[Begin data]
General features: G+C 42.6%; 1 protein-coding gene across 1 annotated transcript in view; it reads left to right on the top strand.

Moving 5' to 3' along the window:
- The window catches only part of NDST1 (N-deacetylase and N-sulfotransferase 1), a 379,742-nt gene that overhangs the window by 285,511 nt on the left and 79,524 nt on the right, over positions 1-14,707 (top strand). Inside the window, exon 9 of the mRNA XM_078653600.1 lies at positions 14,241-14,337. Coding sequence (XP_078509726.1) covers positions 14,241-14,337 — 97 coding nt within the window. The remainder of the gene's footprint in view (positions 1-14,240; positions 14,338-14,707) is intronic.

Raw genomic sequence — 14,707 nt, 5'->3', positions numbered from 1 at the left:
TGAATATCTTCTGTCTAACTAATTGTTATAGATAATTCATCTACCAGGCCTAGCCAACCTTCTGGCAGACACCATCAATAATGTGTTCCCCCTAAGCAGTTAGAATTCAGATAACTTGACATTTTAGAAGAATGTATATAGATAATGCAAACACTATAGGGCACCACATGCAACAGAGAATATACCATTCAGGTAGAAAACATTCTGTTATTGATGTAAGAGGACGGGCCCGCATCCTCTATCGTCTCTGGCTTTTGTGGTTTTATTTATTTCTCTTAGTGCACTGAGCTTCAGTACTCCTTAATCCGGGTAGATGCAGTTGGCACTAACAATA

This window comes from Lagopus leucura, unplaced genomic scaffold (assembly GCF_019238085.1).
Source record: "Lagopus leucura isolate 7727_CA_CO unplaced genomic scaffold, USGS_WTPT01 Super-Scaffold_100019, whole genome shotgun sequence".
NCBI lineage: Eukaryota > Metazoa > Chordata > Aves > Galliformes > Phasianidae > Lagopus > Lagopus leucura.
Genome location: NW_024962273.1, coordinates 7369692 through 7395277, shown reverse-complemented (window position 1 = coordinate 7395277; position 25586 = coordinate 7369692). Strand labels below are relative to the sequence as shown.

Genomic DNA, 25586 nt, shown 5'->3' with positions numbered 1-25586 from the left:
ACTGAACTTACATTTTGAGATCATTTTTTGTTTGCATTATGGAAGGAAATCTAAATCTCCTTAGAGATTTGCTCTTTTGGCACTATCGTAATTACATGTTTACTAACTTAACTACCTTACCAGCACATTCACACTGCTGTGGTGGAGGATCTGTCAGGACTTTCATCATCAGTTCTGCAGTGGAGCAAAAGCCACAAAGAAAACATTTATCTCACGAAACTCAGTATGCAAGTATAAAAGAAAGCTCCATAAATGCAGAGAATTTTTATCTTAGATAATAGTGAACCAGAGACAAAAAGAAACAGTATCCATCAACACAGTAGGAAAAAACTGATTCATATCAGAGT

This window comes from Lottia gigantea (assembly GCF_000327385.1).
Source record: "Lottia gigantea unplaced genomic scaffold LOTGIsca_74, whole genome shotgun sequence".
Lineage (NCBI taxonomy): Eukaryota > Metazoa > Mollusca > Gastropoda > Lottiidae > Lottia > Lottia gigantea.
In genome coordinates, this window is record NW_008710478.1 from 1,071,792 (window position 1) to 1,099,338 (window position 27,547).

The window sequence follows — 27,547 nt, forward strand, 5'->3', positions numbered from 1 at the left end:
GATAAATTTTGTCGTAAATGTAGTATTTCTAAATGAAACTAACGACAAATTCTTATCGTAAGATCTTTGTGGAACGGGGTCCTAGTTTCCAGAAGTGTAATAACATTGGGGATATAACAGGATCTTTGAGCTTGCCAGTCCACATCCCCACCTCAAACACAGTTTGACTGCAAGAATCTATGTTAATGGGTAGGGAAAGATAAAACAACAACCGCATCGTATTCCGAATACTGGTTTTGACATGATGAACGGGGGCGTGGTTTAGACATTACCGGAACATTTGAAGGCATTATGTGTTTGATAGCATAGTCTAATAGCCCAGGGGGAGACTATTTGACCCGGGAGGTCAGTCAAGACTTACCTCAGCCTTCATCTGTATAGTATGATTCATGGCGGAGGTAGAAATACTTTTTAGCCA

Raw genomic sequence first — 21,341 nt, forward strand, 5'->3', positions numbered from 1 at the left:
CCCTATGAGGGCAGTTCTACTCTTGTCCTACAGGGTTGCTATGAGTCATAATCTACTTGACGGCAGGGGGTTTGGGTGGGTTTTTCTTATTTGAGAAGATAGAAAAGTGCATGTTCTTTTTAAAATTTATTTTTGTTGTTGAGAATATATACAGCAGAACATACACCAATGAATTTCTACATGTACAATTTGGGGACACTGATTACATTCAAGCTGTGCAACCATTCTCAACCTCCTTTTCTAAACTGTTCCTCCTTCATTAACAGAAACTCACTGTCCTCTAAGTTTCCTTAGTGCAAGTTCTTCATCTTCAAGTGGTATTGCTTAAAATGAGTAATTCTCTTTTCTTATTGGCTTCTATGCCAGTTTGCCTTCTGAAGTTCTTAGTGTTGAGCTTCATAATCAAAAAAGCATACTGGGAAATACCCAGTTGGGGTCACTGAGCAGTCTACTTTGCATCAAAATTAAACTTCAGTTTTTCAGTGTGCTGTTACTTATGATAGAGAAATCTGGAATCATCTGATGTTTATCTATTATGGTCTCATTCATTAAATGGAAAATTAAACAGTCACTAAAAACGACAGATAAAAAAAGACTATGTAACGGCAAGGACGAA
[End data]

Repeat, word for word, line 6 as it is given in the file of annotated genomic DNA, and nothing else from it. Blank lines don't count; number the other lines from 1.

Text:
This window comes from Lagopus leucura, unplaced genomic scaffold (assembly GCF_019238085.1).